“The Wild Diamond Vineyard has an application to plant 108 acres of vines on a steep mountainside parcel with moderate to severe erosion and run-off that goes into Hidden Valley Lake,” noted Kreis.  “HVL Watershed is concerned about depletion of wells and spring recharge. It's critical to address corporate vineyard development that clear cuts the land of trees, negatively impacts water resources, pollutes water and air, and destroys natural habitat,” added Kreis.  

“We’ve felt isolated and lonely fighting Big Wine,” commented Greg Stratmann, who co-owns Stonehouse Cellars winery in Lake County. He represented the Old Long Valley Road community of some 50 households, “two of which were pumping air from their wells a week after a nearby winery started irrigating this year.”

Stratmann reported on a struggle with Shannon Ranches, which put in a large reservoir without a permit. “The county does not enforce its laws, so vineyards can do what they want and then pay minimal fines. Shannon waters its grapes beyond industry standards and then adds concentrates,” according to Stratmann.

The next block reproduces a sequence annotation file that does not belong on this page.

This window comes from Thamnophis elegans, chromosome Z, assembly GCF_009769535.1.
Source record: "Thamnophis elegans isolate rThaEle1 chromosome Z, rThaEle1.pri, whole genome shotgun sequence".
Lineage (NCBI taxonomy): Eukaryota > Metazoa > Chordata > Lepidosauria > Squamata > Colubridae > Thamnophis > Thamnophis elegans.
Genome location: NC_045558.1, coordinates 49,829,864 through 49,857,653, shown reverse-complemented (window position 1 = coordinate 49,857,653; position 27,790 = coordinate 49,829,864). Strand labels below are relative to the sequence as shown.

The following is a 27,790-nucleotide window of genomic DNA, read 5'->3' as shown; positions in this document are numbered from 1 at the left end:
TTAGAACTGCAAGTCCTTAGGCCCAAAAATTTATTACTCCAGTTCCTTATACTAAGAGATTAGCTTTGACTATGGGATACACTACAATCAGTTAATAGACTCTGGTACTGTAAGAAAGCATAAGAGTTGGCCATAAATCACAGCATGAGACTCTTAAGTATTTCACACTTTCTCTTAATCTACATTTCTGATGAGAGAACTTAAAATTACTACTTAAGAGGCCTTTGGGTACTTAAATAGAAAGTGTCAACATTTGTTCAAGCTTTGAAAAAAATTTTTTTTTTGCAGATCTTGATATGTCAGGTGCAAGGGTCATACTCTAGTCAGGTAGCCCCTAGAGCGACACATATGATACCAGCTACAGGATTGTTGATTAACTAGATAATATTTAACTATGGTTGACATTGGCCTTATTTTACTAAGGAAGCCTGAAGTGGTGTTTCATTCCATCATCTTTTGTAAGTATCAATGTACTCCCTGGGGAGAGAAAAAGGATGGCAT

“We are concerned with all the event centers at wineries in the Sonoma Valley,” reported Kathy Pons of Valley of the Moon Alliance.
“They are no longer merely ag., having become hospitality centers. I want true agriculture to survive, which is cultivating the soil.”

“In 2002 we challenged a giant resort. They had to do an Environmental Impact Report (EIR), which we challenged in court,” Pons said. Though the court eventually denied the group’s lawsuit, they slowed down the project, which the worsened economic situation in 2008 stalled.